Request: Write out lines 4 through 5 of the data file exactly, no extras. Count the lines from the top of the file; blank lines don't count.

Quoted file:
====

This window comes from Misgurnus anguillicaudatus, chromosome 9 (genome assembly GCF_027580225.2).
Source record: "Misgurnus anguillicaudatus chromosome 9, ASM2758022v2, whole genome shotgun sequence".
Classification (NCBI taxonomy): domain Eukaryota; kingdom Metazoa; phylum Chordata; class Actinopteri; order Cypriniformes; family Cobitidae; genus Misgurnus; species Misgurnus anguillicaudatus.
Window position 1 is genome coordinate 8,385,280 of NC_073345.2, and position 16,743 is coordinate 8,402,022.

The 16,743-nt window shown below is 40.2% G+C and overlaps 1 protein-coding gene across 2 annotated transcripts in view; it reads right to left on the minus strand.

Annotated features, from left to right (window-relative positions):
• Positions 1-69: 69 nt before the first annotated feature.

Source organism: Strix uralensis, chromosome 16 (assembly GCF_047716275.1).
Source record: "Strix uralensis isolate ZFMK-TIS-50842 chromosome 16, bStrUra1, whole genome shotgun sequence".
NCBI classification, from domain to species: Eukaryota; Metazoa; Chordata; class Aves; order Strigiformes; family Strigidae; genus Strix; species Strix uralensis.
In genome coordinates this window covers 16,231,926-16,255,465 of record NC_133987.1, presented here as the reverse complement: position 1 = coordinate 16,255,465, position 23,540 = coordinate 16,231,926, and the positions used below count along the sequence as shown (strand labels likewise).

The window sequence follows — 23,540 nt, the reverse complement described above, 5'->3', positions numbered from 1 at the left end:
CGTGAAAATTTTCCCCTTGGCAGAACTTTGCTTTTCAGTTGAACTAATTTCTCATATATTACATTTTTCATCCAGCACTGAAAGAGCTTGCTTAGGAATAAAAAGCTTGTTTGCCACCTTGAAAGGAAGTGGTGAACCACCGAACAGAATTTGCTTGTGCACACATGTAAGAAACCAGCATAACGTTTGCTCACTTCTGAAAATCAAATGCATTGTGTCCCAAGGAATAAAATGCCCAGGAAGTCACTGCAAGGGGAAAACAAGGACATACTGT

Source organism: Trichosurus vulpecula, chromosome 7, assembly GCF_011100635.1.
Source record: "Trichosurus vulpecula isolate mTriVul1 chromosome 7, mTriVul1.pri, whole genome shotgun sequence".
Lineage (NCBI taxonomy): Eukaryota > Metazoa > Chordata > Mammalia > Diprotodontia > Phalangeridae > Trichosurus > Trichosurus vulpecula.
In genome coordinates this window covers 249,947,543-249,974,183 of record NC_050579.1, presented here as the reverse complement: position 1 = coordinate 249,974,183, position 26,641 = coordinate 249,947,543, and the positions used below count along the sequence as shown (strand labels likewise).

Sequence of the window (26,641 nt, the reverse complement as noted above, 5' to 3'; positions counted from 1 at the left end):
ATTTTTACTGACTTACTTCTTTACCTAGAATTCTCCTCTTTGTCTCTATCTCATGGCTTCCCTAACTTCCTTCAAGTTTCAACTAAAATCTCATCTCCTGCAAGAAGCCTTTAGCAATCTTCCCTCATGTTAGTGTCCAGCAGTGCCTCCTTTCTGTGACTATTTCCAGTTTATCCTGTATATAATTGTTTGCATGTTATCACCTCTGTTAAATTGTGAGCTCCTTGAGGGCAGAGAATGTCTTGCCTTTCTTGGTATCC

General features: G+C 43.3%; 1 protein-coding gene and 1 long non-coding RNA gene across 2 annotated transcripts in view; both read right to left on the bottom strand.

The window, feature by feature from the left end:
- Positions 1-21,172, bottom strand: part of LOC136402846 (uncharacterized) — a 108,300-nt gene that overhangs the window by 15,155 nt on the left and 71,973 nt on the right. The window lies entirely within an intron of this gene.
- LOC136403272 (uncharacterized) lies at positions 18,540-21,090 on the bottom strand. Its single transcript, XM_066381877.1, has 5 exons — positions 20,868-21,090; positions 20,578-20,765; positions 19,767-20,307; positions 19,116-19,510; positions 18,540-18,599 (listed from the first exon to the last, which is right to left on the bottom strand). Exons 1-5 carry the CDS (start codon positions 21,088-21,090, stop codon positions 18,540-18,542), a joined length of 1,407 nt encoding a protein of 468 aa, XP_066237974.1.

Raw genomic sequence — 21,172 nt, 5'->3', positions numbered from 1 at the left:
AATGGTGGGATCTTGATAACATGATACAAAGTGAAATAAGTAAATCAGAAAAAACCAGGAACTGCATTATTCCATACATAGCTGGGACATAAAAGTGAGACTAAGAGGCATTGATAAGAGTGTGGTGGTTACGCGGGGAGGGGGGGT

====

Window position 1 is genome coordinate 8,385,280 of NC_073345.2, and position 16,743 is coordinate 8,402,022.

The 16,743-nt window shown below is 40.2% G+C and overlaps 1 protein-coding gene across 2 annotated transcripts in view; it reads right to left on the minus strand.